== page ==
​Why it’s important to care for your voice

voice day

People have their own unique vocal signatures, from their vocal quality to the stylistic features of speech, including inflection, pitch, and rate. Our voices are one of the defining features of who we are, and on World Voice Day we’re calling attention to an often-neglected aspect of wellness: voice health.

Some people modify their voice by using more effort, creating a lower pitch to sound more authoritative or raising their pitch and increasing inflection to sound friendlier. Interestingly, studies have shown the cognitive and social benefits of matching speaking patterns among peers, which may explain the popularity of some common patterns such as glottal fry, also known as vocal fry (a “creaky” sound to the voice).

Are all speech patterns created equal or do some put undue stress on the vocal cords? Certain behaviors can create more strain on the voice for some people. However, a particular vocal pattern itself is not typically the sole reason for vocal decline. Many times, multiple factors contribute, including vocal demand, stress and emotion, changes to the vocal cord structure, and medical issues that can lead to problems with the voice.

You can take steps on your own to improve and maintain your vocal health. These include staying hydrated, avoiding smoking, and minimizing vocally demanding behaviors such as talking loudly for long periods of time, cheering, yelling, or frequent coughing and throat clearing.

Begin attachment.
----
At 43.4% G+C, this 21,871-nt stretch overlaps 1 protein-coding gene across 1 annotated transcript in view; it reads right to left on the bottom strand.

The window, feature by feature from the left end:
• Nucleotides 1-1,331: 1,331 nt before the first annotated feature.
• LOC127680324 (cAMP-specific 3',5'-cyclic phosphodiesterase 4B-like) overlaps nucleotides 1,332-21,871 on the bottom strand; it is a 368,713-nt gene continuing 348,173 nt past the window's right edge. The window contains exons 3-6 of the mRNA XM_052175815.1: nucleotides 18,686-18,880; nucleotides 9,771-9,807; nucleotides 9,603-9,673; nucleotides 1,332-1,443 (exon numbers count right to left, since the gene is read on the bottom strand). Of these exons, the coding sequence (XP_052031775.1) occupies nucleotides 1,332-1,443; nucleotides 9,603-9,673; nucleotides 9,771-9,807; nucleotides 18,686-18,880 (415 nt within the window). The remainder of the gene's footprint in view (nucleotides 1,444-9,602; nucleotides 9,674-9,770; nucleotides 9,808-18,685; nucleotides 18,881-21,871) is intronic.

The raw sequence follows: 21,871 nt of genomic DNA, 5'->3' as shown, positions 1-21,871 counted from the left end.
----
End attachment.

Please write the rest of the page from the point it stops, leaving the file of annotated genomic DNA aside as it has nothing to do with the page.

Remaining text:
Vocal strain can lead to a change in the overall quality of your voice, and at times, discomfort or pain with speaking. If you are finding that you are stepping away from social engagements or interactions in your work because of your voice, consider getting an evaluation.

Hoarseness or voice changes that last longer than two to three weeks, outside of illness or excessive voice use, should be evaluated by an ear, nose and throat doctor; in particular, you'll want to visit a doctor who specializes in the voice, known as a laryngologist. Treatment options can vary depending on your evaluation but can include voice therapy with a speech-language pathologist who has special training in the treatment of voice disorders. Our Voice Center at the University of Chicago Medicine provides patients with access to a comprehensive team of medical professionals trained specifically in the care and treatment of vocal conditions.

Your voice is a defining factor of who you are and is often one of the first things others notice about you. Much like you take care of your body, it is also beneficial to take care of your voice to maintain vocal longevity.